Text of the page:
'Crazy' schedule taking a toll on tennis players at US Open

The record rate of retirements at Flushing Meadows should give the authorities a wake-up call.

Rafael Nadal cramped up addressing the media after his match against David Nalbandian.
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Before Saturday, Wimbledon 2008, a tournament best remembered for the incredible final between Roger Federer and Rafael Nadal, also enjoyed a bit of notoriety.
It held the record for most retirements from a grand slam in the open era, with 12 players failing to complete their singles matches because of injuries.
The current US Open has broken that record in the first six days, with 14 retirements.
If you add walkovers (when a player withdraws before a match begins) to that list, the numbers goes up to 18.
The list of casualties has reignited the debate over the length of the tennis season, which lasts more than 11 months for the men and is a month shorter for the women. "The schedule is crazy," Nadal, who suffered cramp after his third-round match on Sunday, had said before the start of the US Open.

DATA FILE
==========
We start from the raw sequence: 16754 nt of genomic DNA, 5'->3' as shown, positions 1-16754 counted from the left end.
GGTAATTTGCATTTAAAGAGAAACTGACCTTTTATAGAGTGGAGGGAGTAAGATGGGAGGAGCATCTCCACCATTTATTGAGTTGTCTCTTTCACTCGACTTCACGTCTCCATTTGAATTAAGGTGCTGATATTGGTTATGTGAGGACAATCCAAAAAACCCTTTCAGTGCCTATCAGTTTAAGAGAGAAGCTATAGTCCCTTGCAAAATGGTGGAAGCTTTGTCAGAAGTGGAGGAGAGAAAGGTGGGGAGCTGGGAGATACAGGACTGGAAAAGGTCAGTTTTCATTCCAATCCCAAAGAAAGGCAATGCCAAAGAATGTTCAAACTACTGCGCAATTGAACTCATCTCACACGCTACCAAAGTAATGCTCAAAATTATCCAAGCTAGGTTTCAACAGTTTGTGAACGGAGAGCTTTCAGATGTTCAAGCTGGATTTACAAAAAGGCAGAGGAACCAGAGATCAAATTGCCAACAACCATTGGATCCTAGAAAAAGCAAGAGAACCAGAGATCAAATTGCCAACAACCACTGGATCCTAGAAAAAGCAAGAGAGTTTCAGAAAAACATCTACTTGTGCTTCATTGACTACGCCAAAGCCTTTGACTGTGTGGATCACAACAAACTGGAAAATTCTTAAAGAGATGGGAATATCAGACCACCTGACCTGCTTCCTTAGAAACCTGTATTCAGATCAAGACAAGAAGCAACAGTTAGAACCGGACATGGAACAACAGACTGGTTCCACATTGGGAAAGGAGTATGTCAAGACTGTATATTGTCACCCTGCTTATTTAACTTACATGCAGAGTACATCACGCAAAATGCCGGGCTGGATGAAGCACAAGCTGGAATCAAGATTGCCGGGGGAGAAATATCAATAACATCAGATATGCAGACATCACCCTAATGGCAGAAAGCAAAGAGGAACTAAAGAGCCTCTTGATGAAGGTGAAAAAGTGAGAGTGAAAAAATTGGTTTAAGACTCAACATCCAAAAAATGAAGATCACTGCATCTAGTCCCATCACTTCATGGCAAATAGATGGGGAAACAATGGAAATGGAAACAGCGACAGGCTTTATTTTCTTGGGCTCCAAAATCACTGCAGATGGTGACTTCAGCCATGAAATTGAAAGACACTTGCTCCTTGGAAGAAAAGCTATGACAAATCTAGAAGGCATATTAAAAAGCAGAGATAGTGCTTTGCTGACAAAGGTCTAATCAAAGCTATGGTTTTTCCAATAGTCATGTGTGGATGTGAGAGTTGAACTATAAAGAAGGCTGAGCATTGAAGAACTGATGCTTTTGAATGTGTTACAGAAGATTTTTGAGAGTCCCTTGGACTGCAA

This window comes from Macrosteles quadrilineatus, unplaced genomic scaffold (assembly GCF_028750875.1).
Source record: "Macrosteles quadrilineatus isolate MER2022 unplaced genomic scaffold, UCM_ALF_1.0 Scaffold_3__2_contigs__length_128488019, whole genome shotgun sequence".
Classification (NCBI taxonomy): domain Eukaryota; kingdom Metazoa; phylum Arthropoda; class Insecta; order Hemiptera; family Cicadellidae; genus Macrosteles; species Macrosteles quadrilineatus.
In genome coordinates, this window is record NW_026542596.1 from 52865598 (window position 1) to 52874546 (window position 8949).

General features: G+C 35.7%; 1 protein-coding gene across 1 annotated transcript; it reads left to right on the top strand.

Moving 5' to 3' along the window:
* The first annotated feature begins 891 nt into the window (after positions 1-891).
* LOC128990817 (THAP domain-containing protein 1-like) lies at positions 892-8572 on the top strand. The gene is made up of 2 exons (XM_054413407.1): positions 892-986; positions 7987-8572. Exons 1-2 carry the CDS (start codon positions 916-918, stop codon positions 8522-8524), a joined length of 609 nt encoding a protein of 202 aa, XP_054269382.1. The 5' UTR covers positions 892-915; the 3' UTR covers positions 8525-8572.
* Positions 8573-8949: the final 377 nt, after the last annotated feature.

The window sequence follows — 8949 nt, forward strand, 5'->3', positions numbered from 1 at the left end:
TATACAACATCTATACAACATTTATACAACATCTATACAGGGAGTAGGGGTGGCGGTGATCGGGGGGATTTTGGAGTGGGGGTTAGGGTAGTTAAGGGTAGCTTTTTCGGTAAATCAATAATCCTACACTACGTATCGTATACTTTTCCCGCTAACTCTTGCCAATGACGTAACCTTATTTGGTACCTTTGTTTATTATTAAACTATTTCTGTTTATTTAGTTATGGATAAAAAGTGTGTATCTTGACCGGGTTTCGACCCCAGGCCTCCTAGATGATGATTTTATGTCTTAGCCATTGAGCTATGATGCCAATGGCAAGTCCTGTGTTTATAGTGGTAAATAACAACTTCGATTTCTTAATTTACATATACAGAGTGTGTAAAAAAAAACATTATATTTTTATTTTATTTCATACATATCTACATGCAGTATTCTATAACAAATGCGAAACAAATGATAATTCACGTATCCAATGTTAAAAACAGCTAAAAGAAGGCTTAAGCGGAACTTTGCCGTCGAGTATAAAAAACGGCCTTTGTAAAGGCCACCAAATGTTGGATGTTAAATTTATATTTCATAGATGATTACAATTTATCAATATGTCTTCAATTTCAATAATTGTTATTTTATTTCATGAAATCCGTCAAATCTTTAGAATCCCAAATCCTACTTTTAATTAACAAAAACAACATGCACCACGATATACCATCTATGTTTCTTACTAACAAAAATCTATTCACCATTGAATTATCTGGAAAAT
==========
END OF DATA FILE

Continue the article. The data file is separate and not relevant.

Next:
"It's crazy now, it was crazy before and it will still be crazy next year. You can't make your body go to the limit for the whole year. It's just not possible."
To counter Nadal's criticism, mandarins of tennis may point to statistics from the past. Nadal played 76 matches in 2010, while Jim Courier played 88 in 1992, Ivan Lendl 87 in 1989 and John McEnroe 86 in 1984.
However, according to analysts, the game has become a lot more physically demanding. Nadal said "the speed of the ball" had made the game a lot more gruelling and "because of it, we will all have to retire when we are young".
Nadal's argument are backed up by statistics. This year, seven men have served faster than 225kph according to data available with IDS. In 2001, only three players recorded serves quicker than 210kph; two decades ago, only one player served faster than 130mph. The speed of the ground strokes and return of serves has also increased and Nadal's concerns are shared by most of his contemporaries and peers.
"If I were king for a day, I'd end the season after the [US] Open," said Courier. "You'd rather change the schedule and . see iconic players stick around longer. "
"Right now, it's much too much tennis, physically and mentally too much," said Pete Sampras. "Something's got to give."
But as Andy Murray tweeted on Saturday: "Is the 18th pull out in the US Open telling the tennis authorities anything??"